This morning’s sermon from First Presbyterian, Boonville.
Who remembers their first real crush? C’mon, who doesn’t? It’s one of the most unforgettable rites of passage in life. It happened to me in the seventh grade. Her name was Brooke. She was funny, pretty, and everything else that a thirteen year old guy could want. Above all else, what I liked best about Brooke was that she was so very kind. Those of us who have ever worked with middle schoolers know how rare that is.
It was about that time when the rest of our friends at school were beginning to pair off with one another. We were goofing off as usual and I joked that we should get together too. I believe her exact words were, “Yuck, no!” And we all had a good laugh. But then… something happened. It occurred to me that it might not be the worst idea in the world. In fact, I kind of liked the sound of it.
And that’s when I was initiated into a whole world of “strange new feelings.” I’m sure you all remember the symptoms: your heart is pounding, you can’t eat, you can’t sleep, you can’t think, and you can’t even breathe. It seems like they should have some kind of medication for that. The mental topography of your world gets turned upside down. Before, all you thought about was: “Where is my locker? Where will I sit at lunch? What route should I take to my next class?” After, all you can think about is: “Where is her locker? Where is she sitting at lunch? What route is she taking to her next class?” It’s a good thing the police can’t read your mind when you have a crush, because I’m sure we’d all be arrested for stalking.
My first crush hit me like a ton of bricks. Even though we had been friends since we were little, I looked at this person and it was like I was seeing her for the very first time. I saw my friend in a whole new light.
This morning, we’re celebrating the Feast of the Transfiguration. We’re remembering a significant moment when some of Jesus’ friends looked up and saw him in a whole new light for the first time.
The story began about a week earlier, when Jesus was traveling through a village called Bethsaida. On his way through town, Jesus met a blind person. Everybody knows what happens next: Jesus instantly heals the person, everybody cheers, and a party ensues. Right? Wrong. What happens next is the only time in the four gospels that Jesus doesn’t instantly heal someone. He has to do it twice. After the first time, Jesus asks, “Can you see anything?” The person says, “I can see people, but they look like trees, walking.” There was some improvement, but things still looked blurry. So Jesus had to go back and try again. After the second attempt, the person was able to see.
Immediately after this two-part healing, Jesus and his disciples were traveling along the road between Bethsaida and the next town. Jesus asked, “Who do people say that I am?” The disciples tossed around some of the more popular theories, most of them involving reincarnations of prophets from Jewish history. Then Jesus asked, “But who do you say that I am?” And Peter, in a moment of insight, declared, “You are the Messiah (the divinely appointed ruler who would liberate Israel from foreign oppression).” And then, I suppose, the Sunday school teacher must have given Peter a gold star for his theologically perfect answer.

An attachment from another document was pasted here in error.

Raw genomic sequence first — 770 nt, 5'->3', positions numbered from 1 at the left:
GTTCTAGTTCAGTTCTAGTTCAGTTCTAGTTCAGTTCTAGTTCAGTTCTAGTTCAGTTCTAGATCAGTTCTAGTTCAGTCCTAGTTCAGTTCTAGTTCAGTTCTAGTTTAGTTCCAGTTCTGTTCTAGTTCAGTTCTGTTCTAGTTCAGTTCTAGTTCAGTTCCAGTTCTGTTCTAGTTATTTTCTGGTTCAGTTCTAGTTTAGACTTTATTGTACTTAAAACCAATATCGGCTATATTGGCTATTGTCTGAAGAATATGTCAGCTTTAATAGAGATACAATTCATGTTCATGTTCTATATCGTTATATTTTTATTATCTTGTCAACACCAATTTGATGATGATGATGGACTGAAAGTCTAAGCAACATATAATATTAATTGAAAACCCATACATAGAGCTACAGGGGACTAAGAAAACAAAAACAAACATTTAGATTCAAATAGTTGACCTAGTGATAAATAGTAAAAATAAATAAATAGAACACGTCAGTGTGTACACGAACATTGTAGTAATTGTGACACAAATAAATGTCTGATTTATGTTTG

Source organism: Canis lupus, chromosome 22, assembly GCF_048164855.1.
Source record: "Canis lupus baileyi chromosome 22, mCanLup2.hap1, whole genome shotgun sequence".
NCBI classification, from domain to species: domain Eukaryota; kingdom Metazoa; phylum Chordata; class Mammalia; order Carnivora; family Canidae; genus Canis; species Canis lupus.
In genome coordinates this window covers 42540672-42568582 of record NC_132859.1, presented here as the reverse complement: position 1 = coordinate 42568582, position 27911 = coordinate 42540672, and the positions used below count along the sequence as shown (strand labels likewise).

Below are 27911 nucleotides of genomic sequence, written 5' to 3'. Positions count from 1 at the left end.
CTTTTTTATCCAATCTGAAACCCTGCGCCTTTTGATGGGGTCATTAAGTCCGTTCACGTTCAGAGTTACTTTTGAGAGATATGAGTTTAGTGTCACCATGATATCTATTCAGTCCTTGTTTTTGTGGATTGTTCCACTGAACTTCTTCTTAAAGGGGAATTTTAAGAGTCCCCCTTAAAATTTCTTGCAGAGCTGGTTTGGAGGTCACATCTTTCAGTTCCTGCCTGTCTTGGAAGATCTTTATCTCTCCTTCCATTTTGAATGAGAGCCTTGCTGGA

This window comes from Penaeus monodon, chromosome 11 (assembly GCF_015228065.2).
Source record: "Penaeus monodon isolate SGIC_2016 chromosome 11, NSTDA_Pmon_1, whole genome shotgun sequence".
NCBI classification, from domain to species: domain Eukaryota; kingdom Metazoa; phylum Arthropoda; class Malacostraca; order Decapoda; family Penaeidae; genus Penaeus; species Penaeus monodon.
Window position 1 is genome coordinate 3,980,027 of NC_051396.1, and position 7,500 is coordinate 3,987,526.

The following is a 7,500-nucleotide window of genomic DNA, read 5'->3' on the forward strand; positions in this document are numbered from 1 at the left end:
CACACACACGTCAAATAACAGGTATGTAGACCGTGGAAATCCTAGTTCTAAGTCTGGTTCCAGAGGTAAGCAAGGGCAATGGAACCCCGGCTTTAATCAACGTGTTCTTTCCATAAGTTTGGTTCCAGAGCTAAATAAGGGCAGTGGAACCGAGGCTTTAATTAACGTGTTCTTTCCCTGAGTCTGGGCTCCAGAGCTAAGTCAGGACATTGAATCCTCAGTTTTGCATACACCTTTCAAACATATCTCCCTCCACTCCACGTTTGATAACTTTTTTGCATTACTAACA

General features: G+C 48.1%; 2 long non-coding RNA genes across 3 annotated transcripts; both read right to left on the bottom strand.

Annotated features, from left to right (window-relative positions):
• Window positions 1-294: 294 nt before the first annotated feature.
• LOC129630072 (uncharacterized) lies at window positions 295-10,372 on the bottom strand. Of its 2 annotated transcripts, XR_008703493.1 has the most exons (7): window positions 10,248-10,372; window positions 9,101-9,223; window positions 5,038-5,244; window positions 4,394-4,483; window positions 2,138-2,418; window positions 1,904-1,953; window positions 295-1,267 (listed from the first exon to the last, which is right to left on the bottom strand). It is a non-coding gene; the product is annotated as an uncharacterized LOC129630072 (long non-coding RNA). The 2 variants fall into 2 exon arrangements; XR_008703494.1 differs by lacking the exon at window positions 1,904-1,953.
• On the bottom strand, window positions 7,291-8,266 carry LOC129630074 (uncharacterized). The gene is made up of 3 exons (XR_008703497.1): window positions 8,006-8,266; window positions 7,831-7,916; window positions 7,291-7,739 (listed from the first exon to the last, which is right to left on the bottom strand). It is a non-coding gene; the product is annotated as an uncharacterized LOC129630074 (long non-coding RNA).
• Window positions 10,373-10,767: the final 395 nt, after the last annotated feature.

But alas, the glorious thrill of success was short-lived. In the very next breath, Jesus started explaining that, while Peter was right about the Messiah part, he was wrong about the definition of the word Messiah. The anointed leader would be a suffering servant, not a conquering king. I guess the Sunday school teacher had to take that gold star back.
Peter went from spot-on to dead wrong in a matter of minutes. Like the blind person in Bethsaida, Peter’s eyes were very slowly being opened. He wasn’t the person he used to be, but he wasn’t yet the person he would become. He was still somewhere in the middle. After chewing Peter out for his right-yet-wrong answer, Jesus promised, “Truly I tell you, there are some standing here who will not taste death until they see that the kingdom of God has come with power.” Did you get that? Jesus said, “There are some standing here who will not taste death until they see.” Peter is learning how to see things in a new way.
Fast forward one week. The very next scene in Mark’s gospel is the passage we read from this morning: the story of the Transfiguration. Peter, along with James and John, follow Jesus up a mountain on a spiritual retreat. While they are praying and meditating, they started seeing Jesus in a new way. The text says that Jesus was “transfigured before them.” Now, the New Testament was written in Greek, and the Greek word for “transfigure” is “metemorphothe,” which is where we get the scientific term metamorphosis. Metamorphosis, you may remember, is what we call the process whereby a tadpole becomes a frog or a caterpillar becomes a butterfly. For Peter, seeing Jesus in this new light was like watching a butterfly emerge from its cocoon and spread its beautiful, colorful wings. It was a like a thirteen year old boy seeing his childhood playmate become his first crush. Everything is the same, yet everything is different. The text says that Jesus’ “clothes became dazzling white, such as no one on earth could bleach them.”